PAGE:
Keep your routine the same and ensure that you have showered, shaved, etc. and continue your routine as if you are going into the office.  

3. Hide the remote

Working from home is a luxury for most people. Turning the TV on in the background can mean that you are only working/concentrating at 50% and taking breaks when you should be working.

Try and maximise your time as much as possible. You have many hours to watch TV after work and a minute of sacking off can very quickly turn into an hour or two.

4. Establish a dedicated workstation

I highly recommend that you find somewhere free from distractions. If you have children, chances are that they are now on school holidays or remote learning. Therefore, it is important that you don’t set up your home office at your dinner table awaiting distraction from your children, the TV or the dog.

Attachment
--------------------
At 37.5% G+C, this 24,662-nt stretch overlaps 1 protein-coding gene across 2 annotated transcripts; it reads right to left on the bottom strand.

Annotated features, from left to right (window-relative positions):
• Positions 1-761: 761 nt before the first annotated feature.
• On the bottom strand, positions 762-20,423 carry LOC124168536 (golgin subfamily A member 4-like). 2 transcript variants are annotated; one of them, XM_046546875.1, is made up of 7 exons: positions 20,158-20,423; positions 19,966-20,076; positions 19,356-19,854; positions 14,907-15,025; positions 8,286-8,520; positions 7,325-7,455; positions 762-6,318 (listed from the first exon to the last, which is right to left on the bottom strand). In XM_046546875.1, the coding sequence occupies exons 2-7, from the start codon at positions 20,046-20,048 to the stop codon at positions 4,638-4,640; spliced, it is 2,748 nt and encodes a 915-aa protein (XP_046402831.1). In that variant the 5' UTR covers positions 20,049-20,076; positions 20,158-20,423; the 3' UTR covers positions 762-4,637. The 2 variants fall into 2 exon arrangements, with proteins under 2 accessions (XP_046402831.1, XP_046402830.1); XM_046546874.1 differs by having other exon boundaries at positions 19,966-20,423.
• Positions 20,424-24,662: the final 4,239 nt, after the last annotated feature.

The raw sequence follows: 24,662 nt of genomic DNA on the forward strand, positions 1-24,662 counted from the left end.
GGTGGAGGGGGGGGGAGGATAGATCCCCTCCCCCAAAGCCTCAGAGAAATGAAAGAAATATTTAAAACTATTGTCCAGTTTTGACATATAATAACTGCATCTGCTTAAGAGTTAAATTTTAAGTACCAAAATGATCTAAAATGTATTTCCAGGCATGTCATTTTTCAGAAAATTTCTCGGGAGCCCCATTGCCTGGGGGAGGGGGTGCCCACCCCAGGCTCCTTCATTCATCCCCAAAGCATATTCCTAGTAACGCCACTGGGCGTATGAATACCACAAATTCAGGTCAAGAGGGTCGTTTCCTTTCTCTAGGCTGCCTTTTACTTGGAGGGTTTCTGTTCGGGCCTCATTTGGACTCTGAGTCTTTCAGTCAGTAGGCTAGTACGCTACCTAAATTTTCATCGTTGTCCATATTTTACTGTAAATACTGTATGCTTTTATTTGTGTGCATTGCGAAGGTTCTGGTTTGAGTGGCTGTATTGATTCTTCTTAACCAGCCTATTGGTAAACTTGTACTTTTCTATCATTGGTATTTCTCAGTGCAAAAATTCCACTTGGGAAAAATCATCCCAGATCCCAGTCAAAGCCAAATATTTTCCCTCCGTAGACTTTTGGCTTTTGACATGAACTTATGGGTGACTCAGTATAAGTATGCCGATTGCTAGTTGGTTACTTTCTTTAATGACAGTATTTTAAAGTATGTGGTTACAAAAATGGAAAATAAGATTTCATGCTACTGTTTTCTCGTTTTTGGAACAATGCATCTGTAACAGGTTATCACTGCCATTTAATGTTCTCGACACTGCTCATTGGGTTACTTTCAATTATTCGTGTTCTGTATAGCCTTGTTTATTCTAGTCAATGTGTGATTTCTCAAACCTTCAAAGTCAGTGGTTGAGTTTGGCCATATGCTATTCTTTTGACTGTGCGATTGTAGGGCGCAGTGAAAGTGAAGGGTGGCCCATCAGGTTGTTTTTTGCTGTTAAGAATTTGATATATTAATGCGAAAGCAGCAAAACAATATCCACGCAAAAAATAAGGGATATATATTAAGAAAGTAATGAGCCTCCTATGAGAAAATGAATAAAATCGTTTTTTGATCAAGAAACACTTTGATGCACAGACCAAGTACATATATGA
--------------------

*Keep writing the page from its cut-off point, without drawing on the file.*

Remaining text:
Find a nice, quiet, well-lit area and set up shop. I would recommend somewhere near a window or natural lighting.

5. Get out at lunchtime (unless you are in isolation)

If it is necessary to self-isolate by the government, please follow their advice. I cannot stress this enough.

But, if you are working from home and not in isolation, it will be very important that you try and get out as much as possible to get fresh air and sunlight. By all means, try a new café, go for a walk, meet a friend (maintain social separation) and get out of the house. Do not try and work for 8-9+ hours straight at your desk without leaving your house for a day or two. You will quickly burn out.

6. Don’t change your hours 

I have found that overall productivity is enhanced when I work against my regular work hours. Although I may not the best example as I am the CEO of an international technology organisation and I sometimes work around the clock.